Some firms likely will find that their design and management philosophy is out of alignment with various aspects of good engineering practices. When unacceptable risk is identified, you should establish an action with short-term and long-term measures to sufficiently reduce the risk. It is well proven that investments to improve safety and reliability of the process operation yield long-term economic returns.
An increasing number of companies are finding themselves operating within a regulatory framework that often doesn’t provide prescriptive requirements. Instead, the requirements are a moving target based on the somewhat fuzzy concept of good engineering practice. Keeping up and complying with the basic requirements concerning process safety and IPSs can seem taxing enough. How does a company move forward with continuous improvement when it seems that even the immediate goals are a moving target? To some, it may seem challenging enough just to maintain the status quo, let alone to embrace more changes.
Continuous improvement operates on the principle that finding failures and errors is the beginning of a learning process. Minimizing their reoccurrence requires an understanding of how they developed.
Consider continuous improvement as well as the application of good engineering practice as an ongoing process rather than an endpoint. Periodically analyze work processes, information, resources and skills to identify weaknesses that limit performance and to recommend necessary improvements. Information systems, whether computerized or manual, should provide personnel with up-to-date details in a format that’s easy to understand. Information should be revision controlled, yet accessible.
Many factors — such as the economy, market trends and technology, along with legal and political issues — affect IPF performance expectations and the designs used to attain them. A strong safety culture expects ownership and accountability for safe and reliable performance of the process equipment over its life. Management should support periodic evaluation of the existing equipment to determine that it’s designed, maintained, inspected, tested and operating in a safe manner.
Changes in operability, functionality, reliability or maintainability expectations may require implementing different design or management practices. Proof test, failure investigation, alarm, trip, audit reports, etc. provide valuable insight into personnel and management system performance. Operating excellence mandates identifying and resolving the root causes of unacceptable process reliability and equipment performance. Improving equipment mechanical integrity requires a culture that values maintenance.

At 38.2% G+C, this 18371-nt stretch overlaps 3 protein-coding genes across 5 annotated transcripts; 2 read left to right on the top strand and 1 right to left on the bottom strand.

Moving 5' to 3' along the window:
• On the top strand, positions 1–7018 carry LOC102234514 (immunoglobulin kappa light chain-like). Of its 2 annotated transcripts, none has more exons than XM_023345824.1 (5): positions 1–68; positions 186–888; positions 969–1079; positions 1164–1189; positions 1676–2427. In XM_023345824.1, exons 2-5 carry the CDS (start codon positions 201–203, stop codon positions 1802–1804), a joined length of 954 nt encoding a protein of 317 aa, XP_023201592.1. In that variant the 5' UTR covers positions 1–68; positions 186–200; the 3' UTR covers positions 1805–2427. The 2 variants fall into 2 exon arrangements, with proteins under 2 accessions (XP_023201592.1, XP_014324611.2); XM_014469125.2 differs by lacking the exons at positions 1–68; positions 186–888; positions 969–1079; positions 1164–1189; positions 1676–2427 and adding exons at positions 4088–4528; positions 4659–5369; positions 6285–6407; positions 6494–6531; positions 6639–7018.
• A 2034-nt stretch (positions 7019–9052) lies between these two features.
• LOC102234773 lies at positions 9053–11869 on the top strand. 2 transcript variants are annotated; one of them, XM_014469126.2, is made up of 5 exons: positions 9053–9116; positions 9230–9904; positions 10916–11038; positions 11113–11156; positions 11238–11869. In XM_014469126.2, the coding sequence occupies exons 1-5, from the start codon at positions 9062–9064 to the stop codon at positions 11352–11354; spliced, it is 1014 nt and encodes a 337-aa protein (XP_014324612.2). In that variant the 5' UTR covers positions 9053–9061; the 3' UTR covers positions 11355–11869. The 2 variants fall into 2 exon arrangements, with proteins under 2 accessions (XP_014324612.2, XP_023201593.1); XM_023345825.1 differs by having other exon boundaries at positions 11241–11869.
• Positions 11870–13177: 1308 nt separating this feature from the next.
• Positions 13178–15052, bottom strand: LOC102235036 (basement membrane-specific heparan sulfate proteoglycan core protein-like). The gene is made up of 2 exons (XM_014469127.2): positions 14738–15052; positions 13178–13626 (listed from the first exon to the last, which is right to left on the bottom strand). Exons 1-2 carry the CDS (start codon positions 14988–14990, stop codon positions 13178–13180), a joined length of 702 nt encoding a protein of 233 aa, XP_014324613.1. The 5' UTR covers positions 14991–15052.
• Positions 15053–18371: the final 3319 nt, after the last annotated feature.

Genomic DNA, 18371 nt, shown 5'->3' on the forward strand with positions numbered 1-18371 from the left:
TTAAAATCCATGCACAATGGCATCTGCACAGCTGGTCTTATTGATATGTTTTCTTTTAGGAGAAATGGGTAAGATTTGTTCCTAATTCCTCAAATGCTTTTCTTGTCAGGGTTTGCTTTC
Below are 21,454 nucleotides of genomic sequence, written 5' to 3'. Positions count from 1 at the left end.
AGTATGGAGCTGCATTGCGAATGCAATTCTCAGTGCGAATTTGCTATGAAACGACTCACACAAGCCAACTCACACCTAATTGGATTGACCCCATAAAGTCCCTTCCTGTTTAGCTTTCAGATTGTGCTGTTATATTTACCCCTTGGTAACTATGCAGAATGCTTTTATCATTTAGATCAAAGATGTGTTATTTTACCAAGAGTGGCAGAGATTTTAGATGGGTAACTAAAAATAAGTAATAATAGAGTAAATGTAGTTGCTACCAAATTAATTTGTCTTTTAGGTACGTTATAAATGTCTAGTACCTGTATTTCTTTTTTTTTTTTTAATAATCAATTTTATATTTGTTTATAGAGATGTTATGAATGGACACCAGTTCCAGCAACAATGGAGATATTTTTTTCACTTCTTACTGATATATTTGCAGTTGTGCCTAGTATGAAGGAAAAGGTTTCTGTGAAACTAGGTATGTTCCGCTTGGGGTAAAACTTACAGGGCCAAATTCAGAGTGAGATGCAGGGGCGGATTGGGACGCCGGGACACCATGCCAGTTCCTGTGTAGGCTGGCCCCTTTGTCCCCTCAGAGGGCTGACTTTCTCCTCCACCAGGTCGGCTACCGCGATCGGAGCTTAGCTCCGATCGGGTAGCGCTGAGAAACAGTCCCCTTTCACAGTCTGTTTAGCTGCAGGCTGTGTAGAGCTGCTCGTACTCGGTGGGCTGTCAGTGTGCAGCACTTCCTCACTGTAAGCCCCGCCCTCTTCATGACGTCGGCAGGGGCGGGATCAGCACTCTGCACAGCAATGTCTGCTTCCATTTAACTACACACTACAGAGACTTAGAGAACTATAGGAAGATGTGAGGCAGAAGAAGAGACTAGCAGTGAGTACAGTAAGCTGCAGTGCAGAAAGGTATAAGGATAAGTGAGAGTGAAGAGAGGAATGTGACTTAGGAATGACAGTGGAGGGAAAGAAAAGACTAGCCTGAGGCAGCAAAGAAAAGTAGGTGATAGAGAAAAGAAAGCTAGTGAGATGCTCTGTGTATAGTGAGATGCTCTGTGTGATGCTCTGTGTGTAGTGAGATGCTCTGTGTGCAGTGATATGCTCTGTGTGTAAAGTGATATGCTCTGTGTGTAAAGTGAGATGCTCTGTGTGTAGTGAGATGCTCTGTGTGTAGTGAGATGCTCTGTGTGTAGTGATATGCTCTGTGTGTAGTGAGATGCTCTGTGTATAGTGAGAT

Various management system activities can identify a need for improvement. Periodically examine overall information available to identify, trend and correct systematic problems. Perform a gap analysis to compare observed to expected IPS performance. The gap analysis should determine that:
- equipment is operating according to design intent;
- safety, operating, maintenance and emergency procedures are appropriate for competency and risk-reduction expectations;
- hazard and risk analysis or management of change (MOC) recommendations are addressed in a timely manner; and
- training of personnel is adequate for current work expectations.
You may identify significant issues during the analysis. Management system failures often are reflected in multiple performance metrics. Watch out for systemic problems such as poor adherence to policies, procedures, and practices or insufficient inspection and preventive maintenance. If IPS equipment isn’t maintained, it’s likely that other equipment also is suffering from inadequate maintenance. The cumulative maintenance deviations, whether intentional or unintentional, may cause a breakdown of multiple protection layers.
Checking IPS requirements and performance frequently demands team effort. Some organizations establish a formal structure in which particular personnel participate as site representatives on a core team. The core team evaluates changes in the good engineering practices and recommends modifications to internal practices.
Whenever work processes are modified, a shift in emphasis often leads to changes in the way team members perceive the process, its associated risks, various protection layers and IPSs. This shift may result in recommendations for additional risk reduction or IPSs. These recommendations and other continuous-improvement efforts complete the lifecycle, moving the process toward safer and more reliable operation.
Determining the path forward
The key aspect of continuous improvement is charting the course to achieve it. Over time, various options will be presented to upgrade hardware, software or human interface systems. Review each proposed change using a MOC process to identify how the change affects other functions or systems. Address areas for improvement with an action plan, which typically prioritizes recommendations based on consequence severity and risk gap.
Action plans should define objectives, milestones and timelines. Periodically reassess action plans to determine whether there’s a need to accelerate the schedule or broaden the objectives. For example, you may decide to speed up a planned IPS upgrade in response to a manufacturer withdrawing support for critical equipment. To be successful, action plans should be communicated to affected personnel so they understand and commit to them.
Implementing upgrades aimed at improving long-term operational effectiveness takes time to complete, depending on the complexity and degree of change involved. As the IPS is changed, operating plans and targets should consider any additional risk borne by the process during the transition. Once the design basis changes are underway, review the operating and mechanical integrity basis and implement all needed revisions.